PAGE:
It’s hard to know where to begin when throwing a tribute to the one and only Stan Lee. And at 4+ hours it’s even harder to know when to end. No one wants to say goodbye.
Excelsior! A Celebration of the Amazing, Fantastic, Incredible & Uncanny Life of Stan Lee was a wonderful celebration of our gone but not forgotten Generalissimo, hosted by Stan’s friend Kevin Smith. The event boasted many activities inside and out of the legendary Chinese Theatre over the course of the afternoon and evening. As POW!’s Staff Writer, I didn’t have any writing to do on site, so I helped set-up for the event and assisted in the press box on the red carpet. I unfortunately missed much of the courtyard performances, military proceedings, and readings, but was able to sneak away to observe one powerful moment outside the theater.
It was important to not only acknowledge Stan’s creations and accomplishments over his long and storied career, but to also recognize that he was not alone in his achievements. In a moving gesture, Stan’s friend and collaborator, Batman producer Michael Uslan, brought relatives of Jack Kirby and Steve Ditko onto the courtyard stage to honor Kirby and Ditko as co-creators, friends, and colleagues of Stan. Uslan then proudly read the names of all those who had worked with Stan in the famous Marvel Bullpen and beyond. It was an awe-inspiring moment, and one that anyone whose lives were touched by the group’s creations could reflect upon.
Once the public courtyard festivities were finished, fans moved inside the theater for the main event. There they were greeted with a screening of the documentary With Great Power: The Stan Lee Story, as well as never-before-seen home movies and candid clips of Stan goofing around with his staff.
The ever-entertaining emcee Kevin Smith entered the theater and clued the audience in on what he had in store for everyone. He opened by telling amusing anecdotes and emotional remembrances of his friend Stan.
The evening’s panels kicked off with the Sony Pictures contingent of Avi Arad, Amy Pascal, Phil Lord, and Chris Miller. Avi Arad’s insights were particularly fascinating since he shared an office with Stan during the 1990s and got through the tough times of the Marvel bankruptcy together. Amy Pascal was refreshingly frank in her reminiscing. She spoke of Stan’s brutally honest critiques of early cuts of the Spider-Man movies and how much it helped them craft the films into the box office successes they became. And finally, producers of the critically acclaimed Spider-Man: Into the Spider-Verse, Phil Lord and Chris Miller, shared hilarious stories of sneaking into Comic Con parties just to meet Stan, and pitching television show ideas to him at his POW! Entertainment office.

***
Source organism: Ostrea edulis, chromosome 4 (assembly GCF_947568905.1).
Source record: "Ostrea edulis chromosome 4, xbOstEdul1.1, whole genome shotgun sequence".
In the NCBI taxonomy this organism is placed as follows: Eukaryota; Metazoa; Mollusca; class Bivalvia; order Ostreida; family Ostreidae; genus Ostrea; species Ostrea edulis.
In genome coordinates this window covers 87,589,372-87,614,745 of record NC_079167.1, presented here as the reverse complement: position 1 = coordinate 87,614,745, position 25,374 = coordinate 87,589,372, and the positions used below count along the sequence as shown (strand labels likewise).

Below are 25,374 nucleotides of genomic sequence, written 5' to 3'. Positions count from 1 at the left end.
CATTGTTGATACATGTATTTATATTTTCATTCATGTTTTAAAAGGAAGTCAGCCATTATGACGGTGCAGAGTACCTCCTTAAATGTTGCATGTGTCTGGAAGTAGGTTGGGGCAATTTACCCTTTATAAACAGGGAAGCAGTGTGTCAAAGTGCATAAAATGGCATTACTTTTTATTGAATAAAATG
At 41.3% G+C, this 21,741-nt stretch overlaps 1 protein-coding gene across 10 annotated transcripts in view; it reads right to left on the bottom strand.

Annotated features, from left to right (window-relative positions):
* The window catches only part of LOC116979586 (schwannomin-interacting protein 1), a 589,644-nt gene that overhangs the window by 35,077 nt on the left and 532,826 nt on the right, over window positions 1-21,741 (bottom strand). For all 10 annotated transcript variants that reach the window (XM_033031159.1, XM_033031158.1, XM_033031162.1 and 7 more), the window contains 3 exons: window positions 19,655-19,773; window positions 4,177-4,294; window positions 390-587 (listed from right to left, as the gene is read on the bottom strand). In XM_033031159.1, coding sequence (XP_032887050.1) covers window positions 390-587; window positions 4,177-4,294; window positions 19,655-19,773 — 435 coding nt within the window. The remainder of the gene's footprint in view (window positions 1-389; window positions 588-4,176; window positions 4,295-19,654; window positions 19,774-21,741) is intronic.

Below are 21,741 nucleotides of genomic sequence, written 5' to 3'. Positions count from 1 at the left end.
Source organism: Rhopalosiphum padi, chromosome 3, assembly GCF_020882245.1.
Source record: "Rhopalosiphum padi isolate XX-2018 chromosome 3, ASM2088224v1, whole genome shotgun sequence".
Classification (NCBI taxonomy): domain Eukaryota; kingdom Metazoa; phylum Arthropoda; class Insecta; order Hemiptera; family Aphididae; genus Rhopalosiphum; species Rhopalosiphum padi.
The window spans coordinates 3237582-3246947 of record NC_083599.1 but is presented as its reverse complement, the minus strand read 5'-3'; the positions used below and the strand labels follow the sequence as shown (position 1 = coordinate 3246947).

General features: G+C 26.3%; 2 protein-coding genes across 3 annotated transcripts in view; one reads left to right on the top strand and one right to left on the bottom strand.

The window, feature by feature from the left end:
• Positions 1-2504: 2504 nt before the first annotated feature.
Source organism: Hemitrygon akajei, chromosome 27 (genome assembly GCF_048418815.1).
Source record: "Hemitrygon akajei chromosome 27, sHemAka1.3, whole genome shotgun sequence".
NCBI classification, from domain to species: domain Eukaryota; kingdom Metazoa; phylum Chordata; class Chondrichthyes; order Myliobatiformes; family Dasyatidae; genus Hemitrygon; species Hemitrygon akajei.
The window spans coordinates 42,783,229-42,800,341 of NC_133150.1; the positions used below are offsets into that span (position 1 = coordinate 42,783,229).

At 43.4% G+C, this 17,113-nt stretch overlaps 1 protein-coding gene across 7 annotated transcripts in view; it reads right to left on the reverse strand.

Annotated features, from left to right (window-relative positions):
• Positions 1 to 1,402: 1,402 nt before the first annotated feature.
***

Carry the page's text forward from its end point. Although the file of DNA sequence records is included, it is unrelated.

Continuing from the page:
The next panel consisted of Luke Skywalker himself, Mark Hamill; Ant-Man and the Wasp’s Laurence Fishburne; Agent of S.H.I.E.L.D.’s Clark Gregg; actress Felicia Day; and X-Men producer Tom DeSanto. Mark Hamill talked of doing voice work on Marvel animated series with Stan and the fun they had playfully ribbing each other between takes, while Laurence Fishburne told of his childhood love of comic books and hearing Stan’s voice through his writing. Clark Gregg relayed stories of Stan’s cameos where he would always try to turn one-liners into scene-stealing monologues. Felicia Day recounted barging into Stan’s office to pitch him her web series and how shocked she was when Stan personally called her a week later with words of encouragement. And finally, Tom DeSanto detailed Stan’s first big Marvel movie cameo in 2000’s X-Men. He ended the panel by dropping a piece of little-known trivia – that Laurence Fishburne was set to play Beast in the first X-Men movie before budget cuts nixed the part.
In addition to speaking on a panel, Fishburne also recited a poem that Stan was famously fond of: Edgar Allen Poe’s “The Raven.” The stylized language and almost musical quality of the piece influenced Stan in his own writing and poetry, constantly striving for unique linguistic flairs. Fishburne’s deep voice was commanding yet soothing during the reading, reminiscent of his portrayal of Morpheus in The Matrix films, and the dark, quiet theater created a surreal supernatural atmosphere. The passionate recital was a major highlight of the evening and a worthy inclusion in honoring The Man.
The panels continued through the night, ending with a group of Stan’s comic book industry contemporaries with head of Marvel television Jeph Loeb, Marvel VP of Creative Development Steve Wacker, artist Bill Sienkiewicz, and industry legends Marv Wolfman and George Perez. Jeph Loeb had the crowd rolling with laughter after telling a story of the time he approached Stan in a bathroom outside the Marvel offices as a kid. Steve Wacker told tales of being Stan’s last editor at Marvel when he wrote a series of Spider-Man comics a few years prior. Finally, Marv Wolfman and George Perez spoke about working with Stan as their boss and peer during the 1960s and 70s.
After four hours the event came to a close with an audience sing-along to the original animated Spider-Man series theme song. It was a rousing moment where Stan’s fans joined together to say a final goodbye. The song ended with a collective cry of ‘Excelsior!’, and suddenly it wasn’t a goodbye after all, but a charge forward to the bright future ahead, just as Stan always lived his life.
-Steve Voccola, POW! Staff Writer